1. MATTY GROVES

    MATTY GROVES Registered User

    Dec 17, 2007
    1
    Midlands
    I have a much loved Aunt who becomes forgetful and confused, cared for soley by equally much loved Uncle. They have been struggling to cope for a while now. There are no family members nearby (I am over 100 miles away). Their doctor is aware and has offered day centre help (refused), neighbours no longer visit. My aunt would be appalled if she realised how unkempt she and her home now look, and what a strain uncle is under. At the end of the day it has to be their choice, but do I have to wait for a catastrophe to force the issue?
     
  2. germain

    germain Registered User

    Jul 7, 2007
    342
    Hello Matty and welcome to Talking Point,

    I'm fairly novice at this and I know there will be others along later who will give you much more advice than I can but I think as a start you could contact either your local branch or their local branch of the Alzheimers Society.

    Its really , really difficult when people won't accept help and its very, very common - but don't worry too much yet as there are all sorts of things that can be done to help even tho' you are so far away - we have TP members living abroad and I think there's a new thread from someone in France today.

    As I said - people will be along later - so hang in there

    Regards
    Germain
     
  3. Skye

    Skye Registered User

    Aug 29, 2006
    17,000
    SW Scotland
    Hi Matty, and welcome to TP.

    Has your aun't doctor referred her to a consultant? If she has a diagnosis of dementia, this opens the door for lots of assistance. She may also qualify for medication, which would mean that she would be regularly monitored.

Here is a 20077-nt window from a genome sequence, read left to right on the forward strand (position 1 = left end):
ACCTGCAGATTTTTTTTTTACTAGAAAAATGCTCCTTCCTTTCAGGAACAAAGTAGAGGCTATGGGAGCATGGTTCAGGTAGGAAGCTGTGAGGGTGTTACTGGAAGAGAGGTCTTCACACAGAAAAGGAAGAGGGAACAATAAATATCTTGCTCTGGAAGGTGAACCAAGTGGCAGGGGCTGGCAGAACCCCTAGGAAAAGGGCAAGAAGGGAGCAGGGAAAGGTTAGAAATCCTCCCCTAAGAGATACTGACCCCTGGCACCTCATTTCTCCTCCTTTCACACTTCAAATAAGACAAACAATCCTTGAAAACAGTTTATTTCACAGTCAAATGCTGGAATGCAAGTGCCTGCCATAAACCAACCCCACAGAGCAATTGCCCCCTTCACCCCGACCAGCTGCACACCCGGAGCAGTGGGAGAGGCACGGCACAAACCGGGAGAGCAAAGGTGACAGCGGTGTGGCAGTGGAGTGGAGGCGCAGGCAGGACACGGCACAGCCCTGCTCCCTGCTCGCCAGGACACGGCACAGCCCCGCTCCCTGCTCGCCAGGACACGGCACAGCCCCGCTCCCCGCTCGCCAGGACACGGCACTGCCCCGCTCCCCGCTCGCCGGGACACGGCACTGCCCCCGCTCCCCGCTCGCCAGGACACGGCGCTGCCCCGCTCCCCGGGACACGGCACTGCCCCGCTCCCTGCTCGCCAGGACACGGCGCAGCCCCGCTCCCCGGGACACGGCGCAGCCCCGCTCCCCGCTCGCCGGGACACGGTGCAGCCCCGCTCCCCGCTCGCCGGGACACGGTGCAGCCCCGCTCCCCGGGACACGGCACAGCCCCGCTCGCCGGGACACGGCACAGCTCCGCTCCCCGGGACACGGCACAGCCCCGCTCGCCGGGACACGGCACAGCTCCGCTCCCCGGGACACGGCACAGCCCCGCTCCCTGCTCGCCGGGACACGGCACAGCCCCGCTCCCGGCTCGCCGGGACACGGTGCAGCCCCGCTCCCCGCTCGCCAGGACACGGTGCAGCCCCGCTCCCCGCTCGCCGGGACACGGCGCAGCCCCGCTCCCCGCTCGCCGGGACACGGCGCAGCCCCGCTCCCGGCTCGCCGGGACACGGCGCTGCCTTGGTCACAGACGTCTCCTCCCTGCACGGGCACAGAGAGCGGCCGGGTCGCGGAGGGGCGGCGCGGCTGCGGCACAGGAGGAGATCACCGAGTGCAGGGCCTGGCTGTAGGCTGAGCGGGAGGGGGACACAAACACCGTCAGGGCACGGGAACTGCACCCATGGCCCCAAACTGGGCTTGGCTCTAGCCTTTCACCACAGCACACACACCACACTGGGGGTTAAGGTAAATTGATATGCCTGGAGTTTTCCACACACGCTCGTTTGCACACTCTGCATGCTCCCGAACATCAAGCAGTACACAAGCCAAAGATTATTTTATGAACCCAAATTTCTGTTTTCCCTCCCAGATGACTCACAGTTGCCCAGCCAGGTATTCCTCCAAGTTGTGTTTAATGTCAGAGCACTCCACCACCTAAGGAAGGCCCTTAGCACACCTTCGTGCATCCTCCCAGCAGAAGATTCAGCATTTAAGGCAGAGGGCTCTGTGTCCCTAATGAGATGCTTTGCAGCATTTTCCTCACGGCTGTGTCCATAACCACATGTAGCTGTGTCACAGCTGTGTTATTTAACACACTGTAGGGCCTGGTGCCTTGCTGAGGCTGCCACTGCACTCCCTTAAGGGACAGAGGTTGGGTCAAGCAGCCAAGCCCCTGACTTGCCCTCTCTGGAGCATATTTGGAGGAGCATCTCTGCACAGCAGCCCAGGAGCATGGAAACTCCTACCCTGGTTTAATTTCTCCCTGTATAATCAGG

You should certainly ring the Alzheimer's Society branch nearest to your aunt and uncle, they will give lots of good advice.

    As she has been offered day care, presumably they have a social worker? If they do not have regular visits, perhaps your uncle could ring and say they need a new assessment, as things have deteriorated. He should also ask for a carers assessment for himself. He's entitled to it, and he could get carers to sit with your aunt to give him a break.

    I'm afraid I'm putting a lot on your shoulders, but it does sound as if your aunt and uncle need help, and regular monitoring, and as you are too far away, the best thing you can do is get a regular care package set up for them.

    Good luck, and let us know how you get on.
     
  4. Grannie G

    Grannie G Volunteer Moderator

    Apr 3, 2006
    69,903
    Kent
    Hello Matty.

    I think the only person you can influence to accept help is your uncle. Your aunt will not be able to listen to reason.

    Perhaps if you drip fed your uncle bits of information about the help he could get, of course you`d need to find out about it for yourself first, and then expressed your concern for his health, and what might happen to your aunt if he became ill through the strain of caring for her, he might take notice, eventually.

    It is their choice in the long run, but at least you will have tried.

    Take care xx
     
  5. Nebiroth

    Nebiroth Registered User

    Aug 20, 2006
    3,511
    I don't think there's any point in talking to your aunt directly. Most people with dementia have no insight into their condition and honestly think there is absolutely nothing wrong with them. Even if they do realise things are odd they will externalise it all and blame mysterious people doing things rather than believe they themselves have acted oddly. At some point short-term memory becomes non-existant and this compounds the problem, in that things are forgotten almost instantly. You aunt, for example, would deny that (this is a hypothetical example) she had put her shoes in the fridge. Now she wouldn;t do anything as silly as that, would she? It must have been someone else. She will have forgotten doing anything with her shoes. Even if by some miracle she did remember, she would insist that this was the proper place for her shoes.